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Newly elected Congressman Rodney Davis (R-Taylorville) was in Washington, D.C. two weeks ago for an orientation session that featured over 80 freshmen legislators who will take office Jan. 3.
What he found was a passionate group of new House and Senate members he hopes will be willing to embrace change.
“The ones I met on both sides of the aisle seem like they are going to be very active and very boisterous in trying to make some substantive changes,” said Davis in a stop in Monticello Nov. 20.
The biggest change he would like to see is the way the government handles its finances, from both taxing and spending perspectives.
“The most important issues is get a permanent fix to the ‘fiscal cliff.’ Temporary fixes are just kicking the can down the road,” said the congressman-elect for the 14-county district.
“To fix the fiscal cliff permanently we need to keep our tax rates low so that job creators can invest in people and create jobs. We also need to control wasteful spending and cut wasteful spending, and control spending overall. Then we need to put America on a debt repayment plan.”
And while he is somewhat skeptical that a Congress that has seen its share of gridlock on those very issues the past two years, he is hopeful the job can get done.
“As long as we have vision, we can get there,” he said.
The other major item on Davis’ agenda is passage of a new Comprehensive Farm Bill. The issue may be taken care of by the current Congress in its so-called lame duck session, but it may wait until the new House and Senate arrive in January. Either way, he said it’s too important to ignore.
“It’s a failure of both Republicans and Democrats that they have not addressed the Comprehensive Farm Bill already,” he added. “I’m sick and tired of both parties kicking important issues like these down the road just for political gain.”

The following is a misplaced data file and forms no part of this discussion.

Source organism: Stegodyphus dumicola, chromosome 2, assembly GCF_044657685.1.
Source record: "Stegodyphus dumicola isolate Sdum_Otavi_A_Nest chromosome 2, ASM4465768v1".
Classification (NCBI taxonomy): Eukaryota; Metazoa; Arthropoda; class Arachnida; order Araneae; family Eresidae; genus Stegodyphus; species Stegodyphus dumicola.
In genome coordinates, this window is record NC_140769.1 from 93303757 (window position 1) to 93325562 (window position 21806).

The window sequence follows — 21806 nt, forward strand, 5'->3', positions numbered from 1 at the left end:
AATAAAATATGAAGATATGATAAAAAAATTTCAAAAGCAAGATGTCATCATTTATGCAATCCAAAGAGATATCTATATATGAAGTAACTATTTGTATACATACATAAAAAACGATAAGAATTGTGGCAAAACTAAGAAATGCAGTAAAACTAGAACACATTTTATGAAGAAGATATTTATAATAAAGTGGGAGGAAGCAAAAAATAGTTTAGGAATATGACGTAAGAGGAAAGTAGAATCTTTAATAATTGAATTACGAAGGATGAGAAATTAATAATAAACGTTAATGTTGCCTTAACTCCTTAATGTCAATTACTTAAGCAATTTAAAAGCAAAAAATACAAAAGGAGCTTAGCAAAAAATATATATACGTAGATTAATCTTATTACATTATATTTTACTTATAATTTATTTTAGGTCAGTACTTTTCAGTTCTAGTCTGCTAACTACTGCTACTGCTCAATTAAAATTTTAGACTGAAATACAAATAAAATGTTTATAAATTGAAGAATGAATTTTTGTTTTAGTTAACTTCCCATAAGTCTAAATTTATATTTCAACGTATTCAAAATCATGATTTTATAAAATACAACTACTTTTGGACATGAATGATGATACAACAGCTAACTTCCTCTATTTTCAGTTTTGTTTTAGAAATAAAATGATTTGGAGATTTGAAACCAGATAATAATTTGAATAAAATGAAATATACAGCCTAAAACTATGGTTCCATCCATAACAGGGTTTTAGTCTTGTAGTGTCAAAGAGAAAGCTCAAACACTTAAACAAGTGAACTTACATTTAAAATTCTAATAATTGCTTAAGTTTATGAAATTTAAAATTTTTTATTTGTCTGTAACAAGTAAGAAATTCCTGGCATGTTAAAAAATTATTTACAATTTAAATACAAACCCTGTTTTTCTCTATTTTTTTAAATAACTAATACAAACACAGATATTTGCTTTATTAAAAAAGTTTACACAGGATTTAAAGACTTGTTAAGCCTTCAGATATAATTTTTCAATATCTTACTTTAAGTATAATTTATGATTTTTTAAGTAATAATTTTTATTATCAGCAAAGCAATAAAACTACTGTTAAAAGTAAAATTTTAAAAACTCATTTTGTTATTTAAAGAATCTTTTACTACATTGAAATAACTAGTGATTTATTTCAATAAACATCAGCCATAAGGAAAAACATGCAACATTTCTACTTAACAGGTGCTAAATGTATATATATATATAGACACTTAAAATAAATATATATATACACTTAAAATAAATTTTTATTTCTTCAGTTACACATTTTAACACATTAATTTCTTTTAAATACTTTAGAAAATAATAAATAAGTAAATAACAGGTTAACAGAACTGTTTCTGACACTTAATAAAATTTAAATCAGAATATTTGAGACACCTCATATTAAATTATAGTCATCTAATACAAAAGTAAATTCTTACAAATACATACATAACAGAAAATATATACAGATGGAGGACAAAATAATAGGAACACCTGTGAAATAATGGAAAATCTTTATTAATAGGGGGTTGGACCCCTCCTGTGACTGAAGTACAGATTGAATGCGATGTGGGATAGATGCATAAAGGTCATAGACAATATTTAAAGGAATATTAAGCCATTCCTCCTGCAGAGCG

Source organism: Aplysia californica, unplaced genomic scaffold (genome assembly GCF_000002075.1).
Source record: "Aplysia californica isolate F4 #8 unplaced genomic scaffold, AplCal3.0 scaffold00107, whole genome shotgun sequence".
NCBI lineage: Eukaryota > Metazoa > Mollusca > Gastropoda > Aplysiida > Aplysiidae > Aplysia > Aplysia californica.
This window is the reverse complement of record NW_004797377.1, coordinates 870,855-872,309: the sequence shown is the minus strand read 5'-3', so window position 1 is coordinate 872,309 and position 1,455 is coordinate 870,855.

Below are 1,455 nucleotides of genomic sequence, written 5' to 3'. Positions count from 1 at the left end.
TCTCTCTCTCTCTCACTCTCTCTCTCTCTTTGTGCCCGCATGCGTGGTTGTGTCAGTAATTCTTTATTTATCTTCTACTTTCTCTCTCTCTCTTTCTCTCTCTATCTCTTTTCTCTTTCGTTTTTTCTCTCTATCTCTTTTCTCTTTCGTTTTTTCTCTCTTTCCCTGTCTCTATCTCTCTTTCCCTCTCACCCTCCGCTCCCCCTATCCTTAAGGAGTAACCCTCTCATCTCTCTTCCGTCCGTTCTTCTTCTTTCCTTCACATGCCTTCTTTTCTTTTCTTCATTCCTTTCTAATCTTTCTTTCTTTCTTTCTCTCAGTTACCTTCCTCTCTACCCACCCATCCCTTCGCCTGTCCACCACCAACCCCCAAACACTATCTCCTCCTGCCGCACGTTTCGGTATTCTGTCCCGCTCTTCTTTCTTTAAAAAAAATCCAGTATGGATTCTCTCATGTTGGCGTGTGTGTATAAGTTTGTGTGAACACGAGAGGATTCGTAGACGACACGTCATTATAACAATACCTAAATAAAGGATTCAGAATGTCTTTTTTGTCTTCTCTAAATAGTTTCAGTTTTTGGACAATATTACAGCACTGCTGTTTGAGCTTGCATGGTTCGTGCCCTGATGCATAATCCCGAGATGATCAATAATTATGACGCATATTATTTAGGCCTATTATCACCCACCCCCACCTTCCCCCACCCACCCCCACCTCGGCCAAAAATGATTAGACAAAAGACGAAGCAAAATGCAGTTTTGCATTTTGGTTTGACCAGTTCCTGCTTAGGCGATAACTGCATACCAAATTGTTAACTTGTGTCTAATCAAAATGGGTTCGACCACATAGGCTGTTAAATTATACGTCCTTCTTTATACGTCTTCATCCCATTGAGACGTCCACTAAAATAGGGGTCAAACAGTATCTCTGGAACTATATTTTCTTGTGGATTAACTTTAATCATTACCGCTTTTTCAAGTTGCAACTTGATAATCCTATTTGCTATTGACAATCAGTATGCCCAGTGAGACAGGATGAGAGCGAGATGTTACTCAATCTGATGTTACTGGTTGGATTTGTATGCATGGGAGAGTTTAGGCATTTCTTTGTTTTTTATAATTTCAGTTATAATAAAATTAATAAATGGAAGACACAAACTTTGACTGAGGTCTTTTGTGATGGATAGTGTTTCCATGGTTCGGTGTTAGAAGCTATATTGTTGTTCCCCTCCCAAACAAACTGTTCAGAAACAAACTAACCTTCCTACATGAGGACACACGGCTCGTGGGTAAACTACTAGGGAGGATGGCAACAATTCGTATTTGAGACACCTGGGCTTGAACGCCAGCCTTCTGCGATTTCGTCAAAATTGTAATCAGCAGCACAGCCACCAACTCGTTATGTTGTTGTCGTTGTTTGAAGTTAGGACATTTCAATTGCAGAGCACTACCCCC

The 2008 farm bill expired in October. If a new one is not approved, farm policy reverts to the 1949 document, the last permanent one that was passed. Other farm bills approved since that time were all temporary in nature.
Rep. Timothy Johnson, the man Davis will replace, is hoping the farm bill can be approved before the end of the year.
“After facing a historic drought this year, farmers saw tremendous drops in yields and profit margins. But they had a safety net – crop insurance – to protect against losses,”said Johnson (R-Urbana).
“Now they are planning 2013 crops. Without action soon, without enactment of a new safety net, producers in my district and across the country are facing uncertainty and possibly dire consequences.”
District offices to be determined
Davis is in his second week of orientation in Washington, D.C. this week. He is busy putting together a staff, but says he will not know where he will place offices in Illinois until his congressional budget is approved in December.